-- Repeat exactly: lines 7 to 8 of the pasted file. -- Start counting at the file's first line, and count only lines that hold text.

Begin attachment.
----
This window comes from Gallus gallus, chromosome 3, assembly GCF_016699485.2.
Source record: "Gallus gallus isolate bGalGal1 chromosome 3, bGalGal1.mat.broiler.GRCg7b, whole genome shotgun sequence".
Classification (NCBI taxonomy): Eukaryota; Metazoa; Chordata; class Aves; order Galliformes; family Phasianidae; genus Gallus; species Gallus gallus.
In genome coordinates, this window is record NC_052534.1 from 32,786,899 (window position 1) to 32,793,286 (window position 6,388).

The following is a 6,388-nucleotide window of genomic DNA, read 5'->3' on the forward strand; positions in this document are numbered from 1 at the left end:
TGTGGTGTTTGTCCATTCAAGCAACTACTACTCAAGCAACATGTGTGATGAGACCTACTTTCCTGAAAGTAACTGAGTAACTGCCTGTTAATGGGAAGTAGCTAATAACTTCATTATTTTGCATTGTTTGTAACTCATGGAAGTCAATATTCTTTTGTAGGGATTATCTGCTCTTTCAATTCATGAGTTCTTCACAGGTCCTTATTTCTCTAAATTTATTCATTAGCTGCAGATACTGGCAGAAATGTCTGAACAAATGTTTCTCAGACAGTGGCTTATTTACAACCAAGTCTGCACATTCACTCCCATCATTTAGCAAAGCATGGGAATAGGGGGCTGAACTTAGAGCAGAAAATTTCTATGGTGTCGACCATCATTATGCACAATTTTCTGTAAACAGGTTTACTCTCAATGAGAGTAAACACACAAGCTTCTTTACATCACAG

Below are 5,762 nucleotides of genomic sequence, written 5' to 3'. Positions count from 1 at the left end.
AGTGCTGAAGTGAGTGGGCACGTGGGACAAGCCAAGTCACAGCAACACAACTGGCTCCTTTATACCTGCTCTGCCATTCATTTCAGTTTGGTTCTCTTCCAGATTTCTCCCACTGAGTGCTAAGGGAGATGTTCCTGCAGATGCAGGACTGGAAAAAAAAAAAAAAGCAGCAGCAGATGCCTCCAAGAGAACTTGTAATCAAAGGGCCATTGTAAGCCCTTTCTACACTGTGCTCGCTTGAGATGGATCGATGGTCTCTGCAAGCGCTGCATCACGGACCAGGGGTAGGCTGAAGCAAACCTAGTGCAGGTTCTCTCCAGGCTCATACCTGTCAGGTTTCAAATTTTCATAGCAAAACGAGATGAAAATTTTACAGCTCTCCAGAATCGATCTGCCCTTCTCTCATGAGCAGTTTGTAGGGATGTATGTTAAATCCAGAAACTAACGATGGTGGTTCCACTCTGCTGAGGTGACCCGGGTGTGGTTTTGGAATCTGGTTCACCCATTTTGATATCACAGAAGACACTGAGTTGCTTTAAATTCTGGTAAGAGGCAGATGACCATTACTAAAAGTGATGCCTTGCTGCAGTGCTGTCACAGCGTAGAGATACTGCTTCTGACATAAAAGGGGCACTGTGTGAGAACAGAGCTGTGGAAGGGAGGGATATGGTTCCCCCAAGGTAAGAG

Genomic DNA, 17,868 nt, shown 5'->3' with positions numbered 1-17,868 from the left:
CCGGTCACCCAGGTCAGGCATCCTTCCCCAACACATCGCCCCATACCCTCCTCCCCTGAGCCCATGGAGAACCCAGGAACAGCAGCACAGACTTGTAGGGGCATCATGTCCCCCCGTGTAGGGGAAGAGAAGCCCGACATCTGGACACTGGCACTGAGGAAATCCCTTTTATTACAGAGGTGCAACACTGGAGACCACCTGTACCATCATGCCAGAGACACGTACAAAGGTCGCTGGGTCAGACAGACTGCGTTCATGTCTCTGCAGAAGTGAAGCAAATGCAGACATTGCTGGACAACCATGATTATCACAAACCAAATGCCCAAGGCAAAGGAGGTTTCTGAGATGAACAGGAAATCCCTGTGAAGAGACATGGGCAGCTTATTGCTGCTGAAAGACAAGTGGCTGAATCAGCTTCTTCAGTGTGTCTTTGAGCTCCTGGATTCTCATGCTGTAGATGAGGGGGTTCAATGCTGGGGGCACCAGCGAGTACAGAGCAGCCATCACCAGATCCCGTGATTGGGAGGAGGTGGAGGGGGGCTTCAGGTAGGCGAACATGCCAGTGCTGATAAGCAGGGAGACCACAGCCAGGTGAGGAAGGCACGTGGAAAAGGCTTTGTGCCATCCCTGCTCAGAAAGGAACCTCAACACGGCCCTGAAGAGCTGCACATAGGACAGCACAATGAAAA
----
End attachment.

Below are 5,762 nucleotides of genomic sequence, written 5' to 3'. Positions count from 1 at the left end.
AGTGCTGAAGTGAGTGGGCACGTGGGACAAGCCAAGTCACAGCAACACAACTGGCTCCTTTATACCTGCTCTGCCATTCATTTCAGTTTGGTTCTCTTCCAGATTTCTCCCACTGAGTGCTAAGGGAGATGTTCCTGCAGATGCAGGACTGGAAAAAAAAAAAAAAGCAGCAGCAGATGCCTCCAAGAGAACTTGTAATCAAAGGGCCATTGTAAGCCCTTTCTACACTGTGCTCGCTTGAGATGGATCGATGGTCTCTGCAAGCGCTGCATCACGGACCAGGGGTAGGCTGAAGCAAACCTAGTGCAGGTTCTCTCCAGGCTCATACCTGTCAGGTTTCAAATTTTCATAGCAAAACGAGATGAAAATTTTACAGCTCTCCAGAATCGATCTGCCCTTCTCTCATGAGCAGTTTGTAGGGATGTATGTTAAATCCAGAAACTAACGATGGTGGTTCCACTCTGCTGAGGTGACCCGGGTGTGGTTTTGGAATCTGGTTCACCCATTTTGATATCACAGAAGACACTGAGTTGCTTTAAATTCTGGTAAGAGGCAGATGACCATTACTAAAAGTGATGCCTTGCTGCAGTGCTGTCACAGCGTAGAGATACTGCTTCTGACATAAAAGGGGCACTGTGTGAGAACAGAGCTGTGGAAGGGAGGGATATGGTTCCCCCAAGGTAAGAG